The ever-changing world of dendritic spines
Santiago Ramón y Cajal originally described spines in the dendrites of neurons in the cerebellum back in the late 19th century, but it wasn’t until the mid 1950’s with the development of the electron microscope that these structures were shown to be synaptic structures. Although it has been known that the number of dendritic spines changes during development and in association with learning, most studies have inferred the changes by looking at static time points rather than monitoring individual spines in the same animal over time, partly, due to the difficulty of tracking a single structure of about 0.1 micrometer in size (0.0001 mm). But new advances in imaging technology have allowed researchers to ‘follow’ individual spines over time both in vitro and in the whole animal.
Dendritic spines are no longer thought of as the static structures of Ramón y Cajal’s (or even my) generation, but rather dynamic structures that can be added and eliminated from individual dendrites. And because each spine is associated with a synaptic input, and because their structure and dynamic turnover is known to have a profound effect on neuronal signaling, one cannot but be tempted to propose that they are associated with specific aspects of memory formation.
Two developments have made it possible to monitor individual dendritic spines at different time points in the same animal: the ability to incorporate fluorescent molecules into transgenic mice that make the spines visible under fluorescent illumination, and the development of in vivo transcranial two photon imaging that allow researchers to go back to that individual dendrite and monitor how the dendritic spines change over time. Two papers published in Nature make use of these techniques to look at how dendritic spines change in the motor cortex of mice that have learned a motor task.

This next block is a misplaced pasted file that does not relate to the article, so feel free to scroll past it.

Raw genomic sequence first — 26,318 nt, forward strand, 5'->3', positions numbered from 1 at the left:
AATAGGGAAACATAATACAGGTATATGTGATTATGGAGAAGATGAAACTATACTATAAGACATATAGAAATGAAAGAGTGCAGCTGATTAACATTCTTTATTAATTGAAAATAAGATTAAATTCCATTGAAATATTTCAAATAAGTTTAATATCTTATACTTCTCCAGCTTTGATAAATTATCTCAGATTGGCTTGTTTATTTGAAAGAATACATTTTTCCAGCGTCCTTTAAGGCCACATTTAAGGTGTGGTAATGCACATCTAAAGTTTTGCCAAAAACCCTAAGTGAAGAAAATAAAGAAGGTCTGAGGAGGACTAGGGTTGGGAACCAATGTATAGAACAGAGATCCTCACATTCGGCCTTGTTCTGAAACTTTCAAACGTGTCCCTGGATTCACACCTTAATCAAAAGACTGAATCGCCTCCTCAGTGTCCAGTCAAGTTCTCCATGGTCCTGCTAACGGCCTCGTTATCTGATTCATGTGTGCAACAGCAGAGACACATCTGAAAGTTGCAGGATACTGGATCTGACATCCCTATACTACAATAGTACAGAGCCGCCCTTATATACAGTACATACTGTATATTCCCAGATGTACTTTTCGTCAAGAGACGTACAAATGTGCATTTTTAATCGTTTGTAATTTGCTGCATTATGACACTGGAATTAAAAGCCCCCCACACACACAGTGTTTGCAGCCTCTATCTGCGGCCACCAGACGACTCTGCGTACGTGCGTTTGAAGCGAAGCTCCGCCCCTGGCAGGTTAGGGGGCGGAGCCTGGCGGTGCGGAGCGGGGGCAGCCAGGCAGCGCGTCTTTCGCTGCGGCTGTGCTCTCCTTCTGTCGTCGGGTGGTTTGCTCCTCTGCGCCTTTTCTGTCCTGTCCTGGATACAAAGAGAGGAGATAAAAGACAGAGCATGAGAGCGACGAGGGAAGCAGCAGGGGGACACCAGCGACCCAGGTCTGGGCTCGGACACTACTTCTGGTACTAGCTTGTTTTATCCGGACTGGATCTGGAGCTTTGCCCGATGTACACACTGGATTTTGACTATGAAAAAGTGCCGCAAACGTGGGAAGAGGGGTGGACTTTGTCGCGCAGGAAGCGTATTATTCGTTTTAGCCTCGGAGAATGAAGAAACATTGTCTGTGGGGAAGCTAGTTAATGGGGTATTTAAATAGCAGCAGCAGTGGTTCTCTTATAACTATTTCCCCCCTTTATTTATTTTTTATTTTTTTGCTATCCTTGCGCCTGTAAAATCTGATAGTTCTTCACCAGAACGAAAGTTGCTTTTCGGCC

In one, Guang Yang, Feng Pan and Wen-Biao Gan looked at how spines changed when either young or adult mice were trained in to learn specific motor strategies. They observed that spines underwent significant turnover, but that learning the motor task increased the overall number of new spines and that a small proportion of them could persist for long periods of time. They calculated that although most of the newly formed spines only remained for about a day and a half, a smaller fractions of them could still persist for either a couple of months or a few years. Based on their data they suggest that about 0.04% of the newly formed spines could contribute to lifelong memory.
Another study by Tonghui Xu, Xinzhu Yu, Andrew J. Perlik, Willie F. Tobin, Jonathan A. Zweig, Kelly Tennant, Theresa Jones and Yi Zuo did a similar experiment, but using a different motor training task. Like the Yang group, they also saw that training leads to both the formation and elimination of spines. Although newly formed spines are initially unstable, a few of them can become stabilized and persist longer term. Further, training made newly formed spines more stable and preexisting spines less stable. The authors interpret their results as an indication that during learning there is indeed a ‘rewiring’ of the network and not just addition of new synapses.
The two papers were reviewed by Noam E. Ziv & Ehud Ahissar in the News and Views section. Here they raise the issue that, if such a small number of spines are to account for the formation of stable memories, then what are the consequences of the loss of a somewhat larger number of spines on the neuronal network?
For someone like me that more than once as an undergraduate used a microscope fitted with a concave mirror to use the sunlight to illuminate the specimen, the ability to monitor individual synaptic structures over time in a living organism can only be described as awesome. But, as pointed out by Ziv and Ahissar,
“[…] although it remains to be shown conclusively that these forms of spine remodeling are essential components of long-term learning and not merely distant echoes of other, yet to be discovered processes, these exciting studies make a convincing case for a structural basis to skill learning and reopen the field for new theories of memory formation.”
Yang, G., Pan, F., & Gan, W. (2009). Stably maintained dendritic spines are associated with lifelong memories Nature, 462 (7275), 920-924 DOI: 10.1038/nature08577
Xu, T., Yu, X., Perlik, A., Tobin, W., Zweig, J., Tennant, K., Jones, T., & Zuo, Y. (2009). Rapid formation and selective stabilization of synapses for enduring motor memories Nature, 462 (7275), 915-919 DOI: 10.1038/nature08389
Ziv, N., & Ahissar, E. (2009). Neuroscience: New tricks and old spines Nature, 462 (7275), 859-861 DOI: 10.1038/462859a